Seamless Shift: Migrating from Amazon RDS for PostgreSQL to Azure Database for PostgreSQL
Published Jan 15 2024 05:59 AM 2,560 Views
Microsoft

Migrating from AWS to Azure, particularly when transitioning databases like PostgreSQL, demands a meticulous strategy to ensure a seamless and efficient process. Crafting a well-thought migration strategy is paramount, as it not only mitigates potential risks but also optimizes the utilization of Azure's features. This strategic shift encompasses careful consideration of cost, downtime, networking, security, data integrity, performance optimization, and resource utilization.

 

The equivalent of Amazon RDS for PostgreSQL in Microsoft Azure is Azure Database for PostgreSQL - Flexible Server. Azure Database for PostgreSQL is a fully managed service that offers built-in high availability, data protection, automated maintenance, predictable performance, elastic scaling, enterprise grade security, monitoring and automation, and industry-leading support.

 

In this blog, we'll delve into the critical aspects of why a thoughtful migration plan is indispensable, providing a comprehensive understanding of the technical nuances involved in the Amazon RDS for PostgreSQL to Azure Database for PostgreSQL - Flexible Server migration journey.

 

Migration Considerations

The key considerations to take note of before starting the migration activities are as follows:

PostgreSQL AWS to Azure-key.jpg

Cost and Sizing

Cost

Sizing

  • Choosing the right tier: Consider the following factors when choosing an Azure Database for PostgreSQL tier: Instance Type, vCores, Memory, Storage, Backup Storage. Read more about various tier and offerings here: Compute and Storage options in Azure Database for PostgreSQL – Flexible Server. Please note that Azure Database for PostgreSQL - Single Server is scheduled for retirement by March 28, 2025. We strongly recommend you upgrade to Azure Database for PostgreSQL - Flexible Server. 
  • Best practice(s): Choose a higher compute and memory SKU to complete the migration quickly. You may scale back easily to the desired configuration post migration. Additionally, leverage IOPS scaling to increase the number of IOPS for the duration of migration without increasing the storage size.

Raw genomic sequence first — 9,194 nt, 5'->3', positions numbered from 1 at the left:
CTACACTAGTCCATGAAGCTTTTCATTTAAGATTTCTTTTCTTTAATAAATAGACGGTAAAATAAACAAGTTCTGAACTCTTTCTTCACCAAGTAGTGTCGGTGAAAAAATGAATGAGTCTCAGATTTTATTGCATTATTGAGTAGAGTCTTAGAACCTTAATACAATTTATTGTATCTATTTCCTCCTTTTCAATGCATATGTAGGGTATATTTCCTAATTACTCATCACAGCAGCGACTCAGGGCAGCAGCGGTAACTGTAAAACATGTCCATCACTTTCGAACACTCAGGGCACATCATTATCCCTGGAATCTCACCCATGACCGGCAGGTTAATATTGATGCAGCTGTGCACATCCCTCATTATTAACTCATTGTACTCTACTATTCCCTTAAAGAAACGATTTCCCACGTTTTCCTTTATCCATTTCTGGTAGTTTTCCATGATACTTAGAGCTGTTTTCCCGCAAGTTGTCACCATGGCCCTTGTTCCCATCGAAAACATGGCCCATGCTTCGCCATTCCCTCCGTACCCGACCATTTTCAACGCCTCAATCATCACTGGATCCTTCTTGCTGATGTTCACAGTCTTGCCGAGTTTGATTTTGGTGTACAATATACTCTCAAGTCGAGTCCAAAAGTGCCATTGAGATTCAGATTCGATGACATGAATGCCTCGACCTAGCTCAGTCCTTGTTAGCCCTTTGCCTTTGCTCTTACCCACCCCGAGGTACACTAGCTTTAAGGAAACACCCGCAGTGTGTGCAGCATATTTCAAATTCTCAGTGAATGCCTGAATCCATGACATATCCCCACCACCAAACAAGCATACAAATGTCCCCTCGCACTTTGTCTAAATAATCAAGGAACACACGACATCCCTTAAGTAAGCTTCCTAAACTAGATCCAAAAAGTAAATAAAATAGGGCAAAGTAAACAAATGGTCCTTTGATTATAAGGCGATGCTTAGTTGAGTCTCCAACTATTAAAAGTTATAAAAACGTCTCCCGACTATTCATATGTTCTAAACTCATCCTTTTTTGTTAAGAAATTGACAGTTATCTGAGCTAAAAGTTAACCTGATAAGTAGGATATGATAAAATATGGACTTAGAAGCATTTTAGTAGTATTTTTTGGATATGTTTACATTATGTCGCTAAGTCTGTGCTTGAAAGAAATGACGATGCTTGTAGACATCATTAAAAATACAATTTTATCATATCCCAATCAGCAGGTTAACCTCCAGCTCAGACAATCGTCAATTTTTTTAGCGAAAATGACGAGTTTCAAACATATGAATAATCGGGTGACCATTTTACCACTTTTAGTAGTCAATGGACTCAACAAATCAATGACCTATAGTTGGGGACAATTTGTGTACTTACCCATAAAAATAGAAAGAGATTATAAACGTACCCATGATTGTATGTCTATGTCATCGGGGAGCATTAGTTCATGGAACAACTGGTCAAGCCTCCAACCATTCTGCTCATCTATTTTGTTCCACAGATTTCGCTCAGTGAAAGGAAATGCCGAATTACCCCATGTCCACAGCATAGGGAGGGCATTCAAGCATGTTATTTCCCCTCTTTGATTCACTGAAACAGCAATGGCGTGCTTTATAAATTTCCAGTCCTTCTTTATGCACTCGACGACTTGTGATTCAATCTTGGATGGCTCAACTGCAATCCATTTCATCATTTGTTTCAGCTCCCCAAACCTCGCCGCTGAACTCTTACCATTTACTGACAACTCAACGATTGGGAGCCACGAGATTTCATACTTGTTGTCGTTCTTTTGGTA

Migration Downtime

  • Regardless of the migration approach employed for workloads, there could be a potential risk of downtime. This is often a result of the necessity to quiesce or temporarily pause an application or dataset to guarantee the continuity of its copy, validation, resetting the server parameters and other critical processes.
  • Best practice(s): It is important to connect with business and application teams to inform, plan, and analyze the impact of downtime during the cutover.

Version compatibility and dependency

  • Ensure that your database is compatible with Azure Database for PostgreSQL, or you have the necessary tools and processes to convert your database to be able to run it on Azure Database for PostgreSQL. Please note that we don't support PostgreSQL version 10 and older for Azure Database for PostgreSQL - Flexible Server. For more details refer to Supported versions - Azure Database for PostgreSQL.
  • Best practice(s): Application compatibility issues can arise when migrating to a different version of PostgreSQL. These issues are primarily due to changes in the database system's behavior, features, or syntax between versions, deprecated features, changes in default setting, extension compatibility, character set, etc. Comprehensive testing is crucial to identify and address compatibility issues before migrating to a higher PostgreSQL version.

Resiliency